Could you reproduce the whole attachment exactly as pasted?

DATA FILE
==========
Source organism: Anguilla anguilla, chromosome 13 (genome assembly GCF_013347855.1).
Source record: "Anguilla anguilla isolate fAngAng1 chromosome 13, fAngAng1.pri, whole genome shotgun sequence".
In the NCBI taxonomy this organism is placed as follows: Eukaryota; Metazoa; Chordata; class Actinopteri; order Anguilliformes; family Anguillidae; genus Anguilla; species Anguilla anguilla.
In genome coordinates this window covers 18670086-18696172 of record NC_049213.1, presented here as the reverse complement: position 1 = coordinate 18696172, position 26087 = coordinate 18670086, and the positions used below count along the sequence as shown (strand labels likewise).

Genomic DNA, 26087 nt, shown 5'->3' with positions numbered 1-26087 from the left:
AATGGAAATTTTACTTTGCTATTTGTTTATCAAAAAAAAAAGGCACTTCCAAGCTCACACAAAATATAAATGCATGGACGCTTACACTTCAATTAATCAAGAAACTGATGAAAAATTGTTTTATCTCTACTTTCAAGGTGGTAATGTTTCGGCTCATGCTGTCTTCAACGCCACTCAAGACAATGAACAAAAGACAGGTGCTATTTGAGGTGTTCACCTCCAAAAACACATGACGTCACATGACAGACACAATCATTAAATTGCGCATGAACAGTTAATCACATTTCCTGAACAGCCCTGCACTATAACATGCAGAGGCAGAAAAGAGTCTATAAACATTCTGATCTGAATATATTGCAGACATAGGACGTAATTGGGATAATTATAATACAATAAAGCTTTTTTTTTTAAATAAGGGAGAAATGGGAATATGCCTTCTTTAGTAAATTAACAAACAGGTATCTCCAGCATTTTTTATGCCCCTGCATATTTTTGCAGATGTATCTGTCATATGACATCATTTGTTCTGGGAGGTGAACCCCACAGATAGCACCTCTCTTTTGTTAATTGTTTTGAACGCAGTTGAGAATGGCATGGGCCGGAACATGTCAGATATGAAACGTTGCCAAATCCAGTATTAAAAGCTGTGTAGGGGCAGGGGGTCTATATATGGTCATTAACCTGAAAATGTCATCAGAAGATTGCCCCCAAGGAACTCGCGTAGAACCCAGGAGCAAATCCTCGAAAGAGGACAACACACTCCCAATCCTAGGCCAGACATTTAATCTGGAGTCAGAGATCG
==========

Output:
Source organism: Anguilla anguilla, chromosome 13 (genome assembly GCF_013347855.1).
Source record: "Anguilla anguilla isolate fAngAng1 chromosome 13, fAngAng1.pri, whole genome shotgun sequence".
In the NCBI taxonomy this organism is placed as follows: Eukaryota; Metazoa; Chordata; class Actinopteri; order Anguilliformes; family Anguillidae; genus Anguilla; species Anguilla anguilla.
In genome coordinates this window covers 18670086-18696172 of record NC_049213.1, presented here as the reverse complement: position 1 = coordinate 18696172, position 26087 = coordinate 18670086, and the positions used below count along the sequence as shown (strand labels likewise).

Genomic DNA, 26087 nt, shown 5'->3' with positions numbered 1-26087 from the left:
AATGGAAATTTTACTTTGCTATTTGTTTATCAAAAAAAAAAGGCACTTCCAAGCTCACACAAAATATAAATGCATGGACGCTTACACTTCAATTAATCAAGAAACTGATGAAAAATTGTTTTATCTCTACTTTCAAGGTGGTAATGTTTCGGCTCATGCTGTCTTCAACGCCACTCAAGACAATGAACAAAAGACAGGTGCTATTTGAGGTGTTCACCTCCAAAAACACATGACGTCACATGACAGACACAATCATTAAATTGCGCATGAACAGTTAATCACATTTCCTGAACAGCCCTGCACTATAACATGCAGAGGCAGAAAAGAGTCTATAAACATTCTGATCTGAATATATTGCAGACATAGGACGTAATTGGGATAATTATAATACAATAAAGCTTTTTTTTTTAAATAAGGGAGAAATGGGAATATGCCTTCTTTAGTAAATTAACAAACAGGTATCTCCAGCATTTTTTATGCCCCTGCATATTTTTGCAGATGTATCTGTCATATGACATCATTTGTTCTGGGAGGTGAACCCCACAGATAGCACCTCTCTTTTGTTAATTGTTTTGAACGCAGTTGAGAATGGCATGGGCCGGAACATGTCAGATATGAAACGTTGCCAAATCCAGTATTAAAAGCTGTGTAGGGGCAGGGGGTCTATATATGGTCATTAACCTGAAAATGTCATCAGAAGATTGCCCCCAAGGAACTCGCGTAGAACCCAGGAGCAAATCCTCGAAAGAGGACAACACACTCCCAATCCTAGGCCAGACATTTAATCTGGAGTCAGAGATCG